In the Lagos State real estate market, Ikoyi quickly comes to mind as the apex of Nigerian residential real estate. Dotting the skyline and landscape are Luxury developments, the prices of which constitute the highest entry point to any real estate market in Nigeria.
It was indeed a sad surprise that a 21-storey block of residential apartments, Gerard Road, Ikoyi, Lagos, the third in a set of three, collapsed on the 1st of November, 2021. The construction, which was targeted to finish in 2022, was already at 80% completion and priced between $1.2M and $5M per unit. It was 65% sold out. According to authorities, the project was not insured as required by the Lagos State Physical Planning Permit Authority (LAPPPA) meaning that compensation for the victims and subscribers will be a very difficult task.
According to reports, a lack of concrete cube test results for each stage of construction meant that Prowess Engineering, the engineering firm initially involved in the project could no longer guarantee the building’s integrity and subsequently pulled out of the project. Again, the original approvals for the structure were originally for 8 floors. This would later be changed to 15 and finally, 21 throwing caution to the wind and the initial calculations supporting the structural integrity of the building out of the window.
The steep decline in the currency’s exchange value also meant that building materials would have become more expensive as the project progressed and it’s nothing to be unexpected in the Nigerian construction industry. The unanswered question, therefore, remains – what compromises were made that led to the devastating collapse?
Since the collapse last year, the demolition of the other two high-rise buildings adjacent to the collapsed 21-story skyscraper has not been ordered by the authorities. While there have been other building collapses in Nigeria over the years, one in an exclusive neighbourhood as Ikoyi, which would normally be home to the highest-end buildings, should represent a turning point in the sector. Outcomes expected immediately by experts were:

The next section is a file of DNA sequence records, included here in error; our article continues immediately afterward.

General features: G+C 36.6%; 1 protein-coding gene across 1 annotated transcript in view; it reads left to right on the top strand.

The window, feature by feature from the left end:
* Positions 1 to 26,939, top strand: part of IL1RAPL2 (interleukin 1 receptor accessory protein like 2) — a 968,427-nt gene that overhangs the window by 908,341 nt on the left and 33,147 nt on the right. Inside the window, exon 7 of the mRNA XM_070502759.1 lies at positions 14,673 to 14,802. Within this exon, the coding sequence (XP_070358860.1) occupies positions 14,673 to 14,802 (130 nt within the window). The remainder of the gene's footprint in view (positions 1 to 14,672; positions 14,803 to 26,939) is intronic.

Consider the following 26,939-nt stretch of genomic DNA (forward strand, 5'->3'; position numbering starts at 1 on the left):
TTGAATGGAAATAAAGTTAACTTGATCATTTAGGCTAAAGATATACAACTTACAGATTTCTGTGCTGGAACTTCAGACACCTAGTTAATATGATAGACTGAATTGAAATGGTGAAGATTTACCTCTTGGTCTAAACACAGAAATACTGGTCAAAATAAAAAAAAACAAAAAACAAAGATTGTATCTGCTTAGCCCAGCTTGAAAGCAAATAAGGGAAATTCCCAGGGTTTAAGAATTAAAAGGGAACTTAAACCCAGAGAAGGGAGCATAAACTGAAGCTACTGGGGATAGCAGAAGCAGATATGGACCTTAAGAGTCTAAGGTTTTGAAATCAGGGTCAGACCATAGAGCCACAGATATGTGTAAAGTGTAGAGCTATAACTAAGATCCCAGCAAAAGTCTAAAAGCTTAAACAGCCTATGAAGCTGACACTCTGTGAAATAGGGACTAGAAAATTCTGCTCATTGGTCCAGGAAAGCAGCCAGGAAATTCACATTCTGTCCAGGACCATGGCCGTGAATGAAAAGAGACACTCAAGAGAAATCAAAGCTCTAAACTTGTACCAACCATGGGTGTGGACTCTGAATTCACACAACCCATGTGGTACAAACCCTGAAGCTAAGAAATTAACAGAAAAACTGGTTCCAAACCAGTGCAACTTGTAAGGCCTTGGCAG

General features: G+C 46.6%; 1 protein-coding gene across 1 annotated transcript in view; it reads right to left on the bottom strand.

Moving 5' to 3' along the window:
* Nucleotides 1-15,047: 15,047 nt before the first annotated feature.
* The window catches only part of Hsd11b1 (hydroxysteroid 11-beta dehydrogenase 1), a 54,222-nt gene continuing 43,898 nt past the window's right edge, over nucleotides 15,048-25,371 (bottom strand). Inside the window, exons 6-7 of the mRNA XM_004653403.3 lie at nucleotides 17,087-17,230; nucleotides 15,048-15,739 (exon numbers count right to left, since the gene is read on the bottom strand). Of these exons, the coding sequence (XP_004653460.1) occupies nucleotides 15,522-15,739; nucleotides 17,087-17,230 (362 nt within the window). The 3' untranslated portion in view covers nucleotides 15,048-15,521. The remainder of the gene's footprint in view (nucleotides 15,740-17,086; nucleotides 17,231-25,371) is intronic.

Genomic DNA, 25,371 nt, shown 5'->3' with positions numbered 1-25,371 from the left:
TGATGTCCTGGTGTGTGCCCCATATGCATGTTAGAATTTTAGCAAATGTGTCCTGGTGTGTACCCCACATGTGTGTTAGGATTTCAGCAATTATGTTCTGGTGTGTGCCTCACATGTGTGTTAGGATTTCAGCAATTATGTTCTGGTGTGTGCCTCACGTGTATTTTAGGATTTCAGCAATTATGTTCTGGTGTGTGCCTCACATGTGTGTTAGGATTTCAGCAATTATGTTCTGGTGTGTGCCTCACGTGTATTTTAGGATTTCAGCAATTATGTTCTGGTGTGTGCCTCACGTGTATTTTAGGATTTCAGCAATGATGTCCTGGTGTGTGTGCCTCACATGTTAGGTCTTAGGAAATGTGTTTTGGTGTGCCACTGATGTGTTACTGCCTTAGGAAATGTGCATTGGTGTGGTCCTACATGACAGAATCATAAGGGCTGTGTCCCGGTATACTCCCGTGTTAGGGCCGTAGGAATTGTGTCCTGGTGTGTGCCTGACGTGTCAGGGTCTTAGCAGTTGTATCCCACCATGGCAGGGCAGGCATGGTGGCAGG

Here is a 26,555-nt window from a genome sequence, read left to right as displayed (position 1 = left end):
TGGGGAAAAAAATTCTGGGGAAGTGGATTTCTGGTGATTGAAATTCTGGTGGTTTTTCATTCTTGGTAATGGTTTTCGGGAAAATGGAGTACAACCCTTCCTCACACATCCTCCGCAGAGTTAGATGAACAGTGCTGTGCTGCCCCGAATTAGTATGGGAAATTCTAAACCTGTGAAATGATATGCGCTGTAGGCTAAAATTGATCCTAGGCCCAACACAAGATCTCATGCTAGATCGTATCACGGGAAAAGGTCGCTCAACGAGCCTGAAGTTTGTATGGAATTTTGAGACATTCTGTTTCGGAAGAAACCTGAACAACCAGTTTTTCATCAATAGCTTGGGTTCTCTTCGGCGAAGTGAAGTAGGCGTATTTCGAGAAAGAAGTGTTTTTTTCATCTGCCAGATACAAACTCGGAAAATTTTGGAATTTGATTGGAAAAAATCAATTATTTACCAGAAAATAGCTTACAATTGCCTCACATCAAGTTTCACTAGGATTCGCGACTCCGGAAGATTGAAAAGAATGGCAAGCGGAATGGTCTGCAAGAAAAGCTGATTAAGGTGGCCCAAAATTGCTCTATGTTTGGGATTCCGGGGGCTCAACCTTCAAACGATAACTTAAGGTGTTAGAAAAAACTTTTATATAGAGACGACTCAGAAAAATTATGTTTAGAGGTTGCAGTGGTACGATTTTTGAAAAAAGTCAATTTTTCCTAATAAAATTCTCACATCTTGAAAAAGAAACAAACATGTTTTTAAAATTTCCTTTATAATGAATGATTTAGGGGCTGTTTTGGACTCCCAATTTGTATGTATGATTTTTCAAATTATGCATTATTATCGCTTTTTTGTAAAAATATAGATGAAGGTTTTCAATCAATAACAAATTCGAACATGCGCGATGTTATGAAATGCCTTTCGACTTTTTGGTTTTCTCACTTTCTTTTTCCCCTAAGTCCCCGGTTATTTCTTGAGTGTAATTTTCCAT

(1) Changes in demand in the local real estate market. Location, price, and finish have traditionally trumped quality and even size in real estate demand. With the collapse, a shift in demand for quality was expected. However, due to economic realities, low-grade real estate items continue to be in high demand.
(2) Changes in supply in the local real estate market. The collapse raised questions about both new and existing real estate assets. In the short term, structural integrity tests were supposed to become commonplace and structural integrity given more emphasis in general. The winners will be the construction businesses and developers already known for high quality, who will be able to charge more for the quality assurance they provide.
(3) A variant of this case for stricter regulatory compliance will be self-imposed enforcement by construction and real estate professionals. This is what may foster longer lasting change.
On the part of the government, major changes in the regulation of construction and real estate industry which could play out in stricter regulations enforced for property development for a short period – and then business continues as usual in the long run were expected.
Also, a review of practice qualifications for construction and real estate professionals by the various regulatory associations with stricter regulation and enforcement was expected immediately but about 7 months later, everyone seems to be silent and everything continues as usual.